Rep. Sarah Davis (R-West University Place) expressed support for same-sex marriage Thursday, becoming the first Republican state lawmaker in Texas history to publicly do so.
Davis, who previously endorsed civil unions, made the comments in an interview about her decision not to sign an anti-gay marriage letter issued by the House Republican Caucus last week.
“I just don’t agree with the sentiment of the letter,” Davis told the Observer. “I don’t feel the need to pass legislation or vote for legislation that prohibits two adults who love each other to be able to be joined in a civil union or marriage. It does not affect my marriage.”
Ninety-three of 98 Republicans in the House signed the letter, which was released after an anti-gay marriage bill by Rep. Cecil Bell (R-Magnolia) died on the floor. House Republicans who didn’t sign the letter were Davis, Jason Villalba of Dallas, Larry Gonzales of Round Rock, Speaker Joe Straus of San Antonio and Matt Schaefer of Tyler.
Schaefer told The Texas Tribune he didn’t sign because he wants action, not words, in opposition to same-sex marriage. The House speaker doesn’t typically sign such letters. Villalba stopped short of endorsing same-sex marriage in a recent interview, and Gonzales didn’t return a phone call seeking comment.
Davis noted that she’s received endorsements from two LGBT groups, Log Cabin Republicans and Equality Texas. She was the first Republican to receive Equality Texas’ endorsement, a decision that drew criticism from some LGBT advocates, in part because she hadn’t come out for same-sex marriage.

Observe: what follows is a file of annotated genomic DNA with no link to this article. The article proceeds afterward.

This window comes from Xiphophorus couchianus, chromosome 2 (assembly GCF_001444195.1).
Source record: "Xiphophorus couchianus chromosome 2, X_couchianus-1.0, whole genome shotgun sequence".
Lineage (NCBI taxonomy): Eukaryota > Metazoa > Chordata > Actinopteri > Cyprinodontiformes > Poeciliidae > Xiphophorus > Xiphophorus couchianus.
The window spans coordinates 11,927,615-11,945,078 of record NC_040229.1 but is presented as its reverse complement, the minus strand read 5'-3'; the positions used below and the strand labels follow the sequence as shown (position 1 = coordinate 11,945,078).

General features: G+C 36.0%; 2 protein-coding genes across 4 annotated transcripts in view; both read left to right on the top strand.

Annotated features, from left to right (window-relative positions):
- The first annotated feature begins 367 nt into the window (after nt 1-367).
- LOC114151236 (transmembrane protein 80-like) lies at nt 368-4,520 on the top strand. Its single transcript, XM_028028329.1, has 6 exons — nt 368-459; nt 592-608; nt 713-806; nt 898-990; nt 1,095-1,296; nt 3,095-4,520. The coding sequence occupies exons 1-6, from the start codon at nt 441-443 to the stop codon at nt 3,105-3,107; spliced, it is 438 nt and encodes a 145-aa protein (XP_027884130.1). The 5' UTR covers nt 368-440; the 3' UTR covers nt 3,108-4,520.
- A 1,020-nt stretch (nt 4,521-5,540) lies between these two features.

“I haven’t had an opportunity to vote, but I’ve spoken about the issue,” Davis said. “In situations where I’ve been asked, I’ve always stated my position, so I don’t think this is new ground that I’ve just staked out.”
Davis is also a renegade within the GOP on reproductive rights. Two years ago, she was the only Republican House member to vote against a high-profile anti-abortion bill. But she said she believes her positions on the two issues reflect the views of constituents in her district.
“This is not breaking news, and if someone chooses to run against me in the primary and wants to make abortion or gay marriage an issue, then we’ll face that,” Davis said. “I’ve had contested primaries in the past, and those issues have come up, and my margin of victory actually increases every election.”
A recent University of Texas/Texas Tribune poll showed that 42 percent of Texas voters, but only 20 percent of Republicans, support same-sex marriage.